Amelia Mary Earhart was born July 24, 1897. In her short life, she was the first female aviator to fly solo across the Atlantic Ocean and set many other records. She wrote best-selling books about her flying experiences. And she was instrumental in the formation of The Ninety Nines, an organization of female pilots. After disappearing on July 2, 1937, she was declared dead on January 5, 1939.
As if all that weren’t notable enough, there’s this quote of hers:
The most difficult thing is the decision to act, the rest is merely tenacity. The fears are paper tigers. You can do anything you decide to do. You can act to change and control your life; and the procedure, the process is its own reward.
The word I use for this is “agency” – not only knowing I can choose but actually doing the choosing itself, acting on the decision, taking action.
We have agency. But oh, how tempting to believe otherwise.
I’m a perfect case study.
I love to deliberate, to consider all the options, to weigh every pro and con, to journal, to reflect, to be curious, to wonder if I have enough data or resources or wisdom, and to then take every bit of all that pondering (and all that it subsequently invites) as permission to keep my head in the clouds instead of landing the damn plane.
But as long as I circle, as long as I allow myself to stay in deliberation, I don’t take action.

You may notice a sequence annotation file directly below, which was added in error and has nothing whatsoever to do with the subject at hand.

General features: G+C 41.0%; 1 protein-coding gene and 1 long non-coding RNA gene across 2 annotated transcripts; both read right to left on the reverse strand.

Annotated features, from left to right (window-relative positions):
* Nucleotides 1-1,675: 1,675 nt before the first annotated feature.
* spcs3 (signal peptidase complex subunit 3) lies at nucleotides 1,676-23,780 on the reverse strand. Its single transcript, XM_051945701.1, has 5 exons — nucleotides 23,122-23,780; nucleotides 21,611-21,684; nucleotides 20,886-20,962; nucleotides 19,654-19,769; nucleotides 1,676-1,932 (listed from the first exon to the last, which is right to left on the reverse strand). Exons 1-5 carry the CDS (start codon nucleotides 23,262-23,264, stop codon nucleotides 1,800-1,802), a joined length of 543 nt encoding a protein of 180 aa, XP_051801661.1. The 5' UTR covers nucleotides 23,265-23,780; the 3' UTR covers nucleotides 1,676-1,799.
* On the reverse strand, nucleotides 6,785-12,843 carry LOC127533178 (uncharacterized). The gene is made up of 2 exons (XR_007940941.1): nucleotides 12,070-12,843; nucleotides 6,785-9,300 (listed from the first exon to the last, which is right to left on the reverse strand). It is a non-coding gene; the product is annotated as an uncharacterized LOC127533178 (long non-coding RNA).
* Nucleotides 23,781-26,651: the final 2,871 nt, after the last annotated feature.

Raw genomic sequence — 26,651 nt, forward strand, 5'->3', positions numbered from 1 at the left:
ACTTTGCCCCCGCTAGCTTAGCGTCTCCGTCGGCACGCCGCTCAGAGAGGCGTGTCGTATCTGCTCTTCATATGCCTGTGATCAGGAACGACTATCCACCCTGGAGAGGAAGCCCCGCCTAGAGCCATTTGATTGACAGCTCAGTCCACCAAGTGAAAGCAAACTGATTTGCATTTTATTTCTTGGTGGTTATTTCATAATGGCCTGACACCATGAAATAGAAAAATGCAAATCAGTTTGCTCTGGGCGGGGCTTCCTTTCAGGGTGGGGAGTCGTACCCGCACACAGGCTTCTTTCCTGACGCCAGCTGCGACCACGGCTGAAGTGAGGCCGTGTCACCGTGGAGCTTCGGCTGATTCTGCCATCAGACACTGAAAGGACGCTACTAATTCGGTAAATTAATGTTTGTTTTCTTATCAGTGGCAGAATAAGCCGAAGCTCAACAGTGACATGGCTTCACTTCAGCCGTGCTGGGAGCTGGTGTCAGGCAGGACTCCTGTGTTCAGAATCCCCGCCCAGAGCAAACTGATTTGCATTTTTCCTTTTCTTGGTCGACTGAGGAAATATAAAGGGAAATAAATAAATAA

And why would I choose such a thing?
(I’ll keep speaking for myself, but I’m guessing you can relate.)
I fear that if I not only listen to, but actually trust and act on the wisdom that is mine (not all the perseverating, but the deeper know-that-I-know-that-I-know voice within) there will be an onslaught of risks, costs, and consequences that will show up and undoubtedly subsume me. Disaster will befall. Relationships will crumble. The world will come to an end.
Yep. That sounds about right for starters.
Of course there will be risks and costs and consequences to actually trusting and acting on my wisdom! That is always the way of it! It inevitably leads me into brand new territory, change, and transformation. (Which means that people, systems, and institutions around me will have to change, too. Yikes: more risks and costs and consequences!)
What if the awareness of risks and costs and consequences was the very thing that compelled our actions – instead of stopping them?
The best case study?
Back to Amelia Earhart. I’m thinking she was pretty clear on the risks and that those were the very things that kept her going instead of holding her back; that compelled her instead of stopped her.
So, bottom line?
Amelia Earhart invites you (and me) to choose – and then act on that choice; to decide – and then act on that decision; to acknowledge and USE the agency that’s yours.
Amelia Earhart invites you (and me) to land the damn plane. Or maybe start flying it in the first place! To push the boundaries, the limits, any and every restraint that’s kept you grounded. Say what you feel, what you mean, what you know. Trust your voice (and your wisdom), your creativity, your value, your worth. Be completely, fully, authentically you – all the time.
May it be so.